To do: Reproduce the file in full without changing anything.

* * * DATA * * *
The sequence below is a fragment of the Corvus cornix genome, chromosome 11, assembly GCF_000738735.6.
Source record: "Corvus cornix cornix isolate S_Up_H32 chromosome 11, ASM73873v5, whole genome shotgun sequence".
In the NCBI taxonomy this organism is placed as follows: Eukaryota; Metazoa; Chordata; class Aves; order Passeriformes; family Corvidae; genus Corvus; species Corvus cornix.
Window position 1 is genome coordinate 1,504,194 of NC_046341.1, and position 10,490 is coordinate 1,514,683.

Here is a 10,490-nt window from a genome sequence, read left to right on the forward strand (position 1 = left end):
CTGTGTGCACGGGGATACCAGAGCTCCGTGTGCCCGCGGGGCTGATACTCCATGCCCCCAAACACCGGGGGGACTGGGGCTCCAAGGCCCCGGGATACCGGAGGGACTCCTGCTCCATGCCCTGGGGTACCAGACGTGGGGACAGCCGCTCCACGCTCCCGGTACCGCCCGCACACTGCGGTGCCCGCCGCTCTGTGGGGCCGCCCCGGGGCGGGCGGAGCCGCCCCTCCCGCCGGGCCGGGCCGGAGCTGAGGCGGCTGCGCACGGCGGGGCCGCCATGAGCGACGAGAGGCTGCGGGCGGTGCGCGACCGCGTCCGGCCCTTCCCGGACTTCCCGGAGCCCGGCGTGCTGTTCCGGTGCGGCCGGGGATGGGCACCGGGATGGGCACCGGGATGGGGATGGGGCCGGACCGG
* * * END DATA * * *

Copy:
The sequence below is a fragment of the Corvus cornix genome, chromosome 11, assembly GCF_000738735.6.
Source record: "Corvus cornix cornix isolate S_Up_H32 chromosome 11, ASM73873v5, whole genome shotgun sequence".
In the NCBI taxonomy this organism is placed as follows: Eukaryota; Metazoa; Chordata; class Aves; order Passeriformes; family Corvidae; genus Corvus; species Corvus cornix.
Window position 1 is genome coordinate 1,504,194 of NC_046341.1, and position 10,490 is coordinate 1,514,683.

Here is a 10,490-nt window from a genome sequence, read left to right on the forward strand (position 1 = left end):
CTGTGTGCACGGGGATACCAGAGCTCCGTGTGCCCGCGGGGCTGATACTCCATGCCCCCAAACACCGGGGGGACTGGGGCTCCAAGGCCCCGGGATACCGGAGGGACTCCTGCTCCATGCCCTGGGGTACCAGACGTGGGGACAGCCGCTCCACGCTCCCGGTACCGCCCGCACACTGCGGTGCCCGCCGCTCTGTGGGGCCGCCCCGGGGCGGGCGGAGCCGCCCCTCCCGCCGGGCCGGGCCGGAGCTGAGGCGGCTGCGCACGGCGGGGCCGCCATGAGCGACGAGAGGCTGCGGGCGGTGCGCGACCGCGTCCGGCCCTTCCCGGACTTCCCGGAGCCCGGCGTGCTGTTCCGGTGCGGCCGGGGATGGGCACCGGGATGGGCACCGGGATGGGGATGGGGCCGGACCGG